3. Antonio Pachowko says:

    Mrs G

    like you I have a lot of mint which are taking over my garden. In the last week or so I have been drying some mint as it is a very fast growing ( it has already been cut twice so far). if you grow enough mint you can dry it and have enough for the winter I also have some flat parsley which has gone very bushy, I will probably dry this as well, I also have a rosemary bush which you can use throughout the year and Bay leave tree which can also be used throughout the year (that went brown due to the severe cold but now is recovering).

    I have also been growing some rainbow chard, which is very fast growing and make a change from spinach.

  4. Alyson says:

    Congratulations on being freezer free still. On the herby note. I would like to dry herbs too but first I must get them to stay alive. The rosemary is twiggy, my husband killed the sage ( the one herb I used the most) and even my mint is deciding whether to give up. Chives died years ago and didn’t get replaced and it looks like thyme might be going the same place.At least the bay bush is still alive,,,I hope.

  5. Julie Day says:

    The only herbs we have in the garden are chives, and I am the only one who eats them. Mum has been cutting them for me, saving money, and I have them on ryvitas with houmous, v delicious.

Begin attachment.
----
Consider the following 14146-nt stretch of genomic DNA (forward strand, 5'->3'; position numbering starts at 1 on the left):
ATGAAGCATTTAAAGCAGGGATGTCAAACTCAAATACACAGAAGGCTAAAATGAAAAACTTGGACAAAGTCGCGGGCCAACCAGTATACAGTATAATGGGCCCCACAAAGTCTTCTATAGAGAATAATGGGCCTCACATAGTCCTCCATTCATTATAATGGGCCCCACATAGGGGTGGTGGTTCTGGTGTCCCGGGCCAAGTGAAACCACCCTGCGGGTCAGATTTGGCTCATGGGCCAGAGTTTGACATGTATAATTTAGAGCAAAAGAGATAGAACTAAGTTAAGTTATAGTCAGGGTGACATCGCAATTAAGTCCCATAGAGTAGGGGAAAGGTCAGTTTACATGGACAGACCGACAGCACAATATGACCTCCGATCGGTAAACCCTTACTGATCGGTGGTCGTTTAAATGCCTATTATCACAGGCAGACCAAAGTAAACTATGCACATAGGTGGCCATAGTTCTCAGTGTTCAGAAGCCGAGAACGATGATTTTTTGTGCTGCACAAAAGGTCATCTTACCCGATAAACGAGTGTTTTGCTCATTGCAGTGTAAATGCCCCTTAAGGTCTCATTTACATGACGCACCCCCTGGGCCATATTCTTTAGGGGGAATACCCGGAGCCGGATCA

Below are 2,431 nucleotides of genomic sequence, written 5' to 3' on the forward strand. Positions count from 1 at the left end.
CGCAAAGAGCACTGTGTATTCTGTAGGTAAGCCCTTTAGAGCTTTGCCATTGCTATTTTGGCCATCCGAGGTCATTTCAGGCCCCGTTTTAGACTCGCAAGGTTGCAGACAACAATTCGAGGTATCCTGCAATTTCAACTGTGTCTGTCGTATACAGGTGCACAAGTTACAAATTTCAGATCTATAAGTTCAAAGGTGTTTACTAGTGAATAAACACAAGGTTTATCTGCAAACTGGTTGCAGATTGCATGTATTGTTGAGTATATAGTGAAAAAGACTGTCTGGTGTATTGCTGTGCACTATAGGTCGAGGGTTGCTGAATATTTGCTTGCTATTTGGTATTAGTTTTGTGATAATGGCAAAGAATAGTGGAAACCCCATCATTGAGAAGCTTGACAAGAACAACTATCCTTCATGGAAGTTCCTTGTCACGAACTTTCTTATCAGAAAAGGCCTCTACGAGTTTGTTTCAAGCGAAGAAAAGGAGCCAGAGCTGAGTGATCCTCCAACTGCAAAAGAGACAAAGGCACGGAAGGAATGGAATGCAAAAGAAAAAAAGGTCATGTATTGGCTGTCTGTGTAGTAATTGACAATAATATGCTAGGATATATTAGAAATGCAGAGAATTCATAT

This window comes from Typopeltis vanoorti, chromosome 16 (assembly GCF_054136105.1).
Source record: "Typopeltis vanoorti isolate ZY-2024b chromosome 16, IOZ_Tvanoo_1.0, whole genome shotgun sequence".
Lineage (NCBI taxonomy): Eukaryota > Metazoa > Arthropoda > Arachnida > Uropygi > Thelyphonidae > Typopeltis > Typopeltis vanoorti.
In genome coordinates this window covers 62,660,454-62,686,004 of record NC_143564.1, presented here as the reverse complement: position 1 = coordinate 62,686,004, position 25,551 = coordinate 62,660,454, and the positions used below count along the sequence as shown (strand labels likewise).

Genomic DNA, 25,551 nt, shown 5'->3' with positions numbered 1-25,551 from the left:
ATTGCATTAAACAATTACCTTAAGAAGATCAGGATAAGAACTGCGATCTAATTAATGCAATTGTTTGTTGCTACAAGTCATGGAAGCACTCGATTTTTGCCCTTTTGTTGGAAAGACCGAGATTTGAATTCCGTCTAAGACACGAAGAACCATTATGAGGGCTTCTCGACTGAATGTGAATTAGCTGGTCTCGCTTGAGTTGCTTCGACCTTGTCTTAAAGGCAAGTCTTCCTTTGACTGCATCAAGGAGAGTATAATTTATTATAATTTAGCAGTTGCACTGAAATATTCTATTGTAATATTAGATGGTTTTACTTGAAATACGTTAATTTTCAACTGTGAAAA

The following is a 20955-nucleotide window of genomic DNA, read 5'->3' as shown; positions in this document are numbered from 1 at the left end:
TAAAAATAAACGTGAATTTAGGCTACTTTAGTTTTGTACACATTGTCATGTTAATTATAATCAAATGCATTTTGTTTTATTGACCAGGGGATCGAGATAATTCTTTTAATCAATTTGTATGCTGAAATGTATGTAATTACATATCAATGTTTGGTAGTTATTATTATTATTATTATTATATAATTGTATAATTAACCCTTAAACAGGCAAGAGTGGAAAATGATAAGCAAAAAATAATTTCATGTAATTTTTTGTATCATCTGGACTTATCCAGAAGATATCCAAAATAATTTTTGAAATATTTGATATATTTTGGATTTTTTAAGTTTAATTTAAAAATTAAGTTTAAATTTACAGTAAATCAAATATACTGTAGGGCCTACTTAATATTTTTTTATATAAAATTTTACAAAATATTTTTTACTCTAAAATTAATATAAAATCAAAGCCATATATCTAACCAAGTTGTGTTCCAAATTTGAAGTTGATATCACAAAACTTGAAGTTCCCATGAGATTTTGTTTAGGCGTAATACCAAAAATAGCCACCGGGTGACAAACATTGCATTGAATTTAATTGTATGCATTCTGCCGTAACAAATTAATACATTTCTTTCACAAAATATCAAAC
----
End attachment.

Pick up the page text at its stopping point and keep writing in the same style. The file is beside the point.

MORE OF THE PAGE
6. Karen says:

    Use the trimmings from the top of rosemary to root and grow again to sell or give to your friends.
    Put rosemary and thyme on top of the coals when you barbeque.
    I found 3 shops that sell very small amounts of loose herbs . There must be many more. If I don’t grow the herb I try to buy tiny amounts.
    I always have a bottle of herb and garlic oil which I make up for myself. It also makes a nice gift if you visit a friend.
    Several of us take excess of herbs in to work to share with friends.

  7. JuWeL says:

    I am growing basil, parsley and dill and share them equally with my rabbits! 😉

  8. Mrs Green says:

    @CarSue: thanks for the info on infused oils. I think I’ve been put off that by friend’s efforts which have resulted in mouldy herbs – I think they left them in there 😉

    @Alicia C.: what a great idea for speedy drying – thanks!

    @Antonio Pachowko: sounds great Antonio – it’s certainly easy to be self sufficient in mint!